Two of the issues most commonly mentioned by older people as being of great importance to them are financial security and good health. In many of the world’s poorer countries very few older people receive any kind of pension and those who do receive a pension may often find it inadequate for even the most basic needs. Where pensions are not available or are insufficient, older people either have to rely on the support of their family or community, or they have to work to bring in their own income. The traditional security of family support for older family members may be lacking if their children have moved away to work in cities or other countries, if children have died from AIDS or if government initiatives have relocated family members to other parts of the country.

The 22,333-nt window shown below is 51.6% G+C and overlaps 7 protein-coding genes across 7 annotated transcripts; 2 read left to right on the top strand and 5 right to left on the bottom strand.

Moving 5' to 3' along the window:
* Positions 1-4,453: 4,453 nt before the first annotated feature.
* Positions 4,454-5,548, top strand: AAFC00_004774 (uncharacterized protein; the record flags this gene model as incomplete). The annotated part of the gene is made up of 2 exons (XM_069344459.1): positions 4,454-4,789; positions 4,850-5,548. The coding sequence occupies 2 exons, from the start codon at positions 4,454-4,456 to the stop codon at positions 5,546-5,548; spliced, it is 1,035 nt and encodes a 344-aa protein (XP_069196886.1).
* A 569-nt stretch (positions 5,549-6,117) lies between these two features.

Good health is of vital importance to older people, not only because this generally improves the quality of life, but because it enables people to continue to work and contribute to their communities. However, older people who need healthcare may find it very difficult to obtain, particularly if they live in rural areas. There may be very limited health facilities available, and what care does exist may well be beyond the reach of older people – either because they cannot afford to pay for it, or because they are unable to travel to it. It is also common for older people to assume that many conditions associated with ageing are an inevitable part of growing old and that there is nothing which can be done. In fact many of these conditions – such as cataracts – are treatable.